10 Ways to Spot the Difference Between Pseudoteaching and Real Teaching

Friday, June 6th, 2014

Daniel Coyle presents 10 ways to spot the difference between pseudoteaching and real teaching:

  1. Pseudoteaching delivers long, entertaining, inspiring lectures; Real teaching designs short, intensive, learner-driven sessions
  2. Pseudoteaching is eloquent and expansive; Real teaching is concise and focused
  3. Pseudoteaching addresses large groups; Real teaching connects to individuals
  4. Pseudoteaching doesn’t focus on small details; Real teaching is all about details
  5. Pseudoteaching is about talking more than watching or listening; Real teaching is about listening and watching more than talking
  6. Pseudoteaching is loudly charismatic; Real teaching is quietly magnetic
  7. Pseudoteaching is Robin Williams leaping atop desks in Dead Poets Society; Real teaching is John Wooden, teaching his basketball players how to put on their socks properly (no wrinkles, because that causes blisters)
  8. Pseudoteaching dismisses questions; Real teaching craves them
  9. Pseudoteaching treats everyone the same; Real teaching tailors the message for each learner
  10. Pseudoteaching delivers the exact same lecture over and over; Real teaching customizes each session for its audience


  1. Marc Pisco says:

    In a word, pseudoteaching is TED.

  2. Stevie the K says:

    Marc Pisco you beat me to it!

  3. Toddy Cat says:

    There’s an element of truth to this, and also a distinct whiff of BS. I had some pretty darned good teachers back when I was in college who were “pseudoteachers” according to this joker. I’d like to offer an alternative definition; real teachers are those teachers who effectively teach their students real, valuable stuff. Pseudoteachers either fail to teach, or teach nonsense. How exactly the teaching is done is very individuated, and also pretty much immaterial.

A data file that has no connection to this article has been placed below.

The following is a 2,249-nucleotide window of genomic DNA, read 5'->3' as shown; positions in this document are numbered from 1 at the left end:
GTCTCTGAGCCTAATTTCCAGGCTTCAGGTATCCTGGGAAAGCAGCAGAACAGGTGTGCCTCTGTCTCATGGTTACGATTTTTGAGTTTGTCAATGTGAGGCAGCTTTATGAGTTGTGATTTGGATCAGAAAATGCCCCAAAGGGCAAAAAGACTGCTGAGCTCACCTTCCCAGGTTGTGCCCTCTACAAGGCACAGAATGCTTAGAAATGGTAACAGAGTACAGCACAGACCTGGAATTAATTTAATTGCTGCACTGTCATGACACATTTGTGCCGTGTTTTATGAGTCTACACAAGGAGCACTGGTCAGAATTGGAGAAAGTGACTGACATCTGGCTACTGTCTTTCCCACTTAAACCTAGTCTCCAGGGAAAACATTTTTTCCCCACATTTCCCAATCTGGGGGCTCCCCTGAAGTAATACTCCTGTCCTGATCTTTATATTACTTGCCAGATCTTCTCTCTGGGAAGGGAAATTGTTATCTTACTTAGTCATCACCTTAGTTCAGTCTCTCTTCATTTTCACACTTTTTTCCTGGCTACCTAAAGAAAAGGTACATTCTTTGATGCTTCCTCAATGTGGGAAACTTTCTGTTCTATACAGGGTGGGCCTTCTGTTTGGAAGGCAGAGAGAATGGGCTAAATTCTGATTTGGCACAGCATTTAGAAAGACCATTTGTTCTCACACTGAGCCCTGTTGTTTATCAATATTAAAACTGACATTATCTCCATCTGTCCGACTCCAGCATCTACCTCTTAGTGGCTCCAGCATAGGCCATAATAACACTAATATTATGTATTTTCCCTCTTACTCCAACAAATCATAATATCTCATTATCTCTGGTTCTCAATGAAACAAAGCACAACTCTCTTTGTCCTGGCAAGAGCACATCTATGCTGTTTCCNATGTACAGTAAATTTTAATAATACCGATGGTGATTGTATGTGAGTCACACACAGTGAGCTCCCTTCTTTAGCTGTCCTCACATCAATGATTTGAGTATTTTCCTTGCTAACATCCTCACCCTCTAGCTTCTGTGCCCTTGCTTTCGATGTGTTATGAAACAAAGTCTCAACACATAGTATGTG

4. Aretae says:

    Hard to disagree. Though I frame things differently. Essential claim: Lecture sucks.

  5. Candide III says:

    Isn’t this one of those entertaining, loudly charismatic posts not focusing on small details? He-he.

    Toddy Cat: I agree, same experience. Not every pro is good as a lecturer. We had very good mathematicians giving excellent lectures and other very good mathematicians whose lectures were impossible to listen to. Coordination between the lecturer and the TAs teaching the seminars/practical lessons is also very important.

  6. Robb Seaton says:

    11. Pseudoteaching is setting up false dichotomies for literary effect.

    More seriously, real teaching is designing your tests to encourage long term retention.

  7. Al Fin says:

    A pseudo-teacher is often rated very highly by students. Inspiration is good, grade-inflation also helps.

    Coddle those adolescents and young adults! How else can they make it through life?

    Spoon-feed them their gruel for ready regurgitation. Praise them for their ability to reflect their professors’ viewpoints.

    A society decaying to the point of easy takeover. Yes, you too can be king. Of a slobbering idiocracy.

  8. Grasspunk says:

    It’s an odd blog. In one post he started a big discussion about the type of supportive parent you should be and how to listen to the coach and work together. Everyone piled on in the comments.

    The odd thing was he’d just posted about the success of Mikaela Shiffrin who is an amazing example of parents ignoring coaches’ requests and doing what they think is best for Mikaela.

    So Shiffrin’s parents were great for constantly going against coaches’ wishes, but then all you other parents should listen to your coaches and support them.

    What I like about his blog is he brings the learning experience out of its context, showing that you don’t need fancy equipment. It is all about the process.

  9. If real teaching tailors itself to each student, what happens if the student learns best with “pseudo-teaching”?

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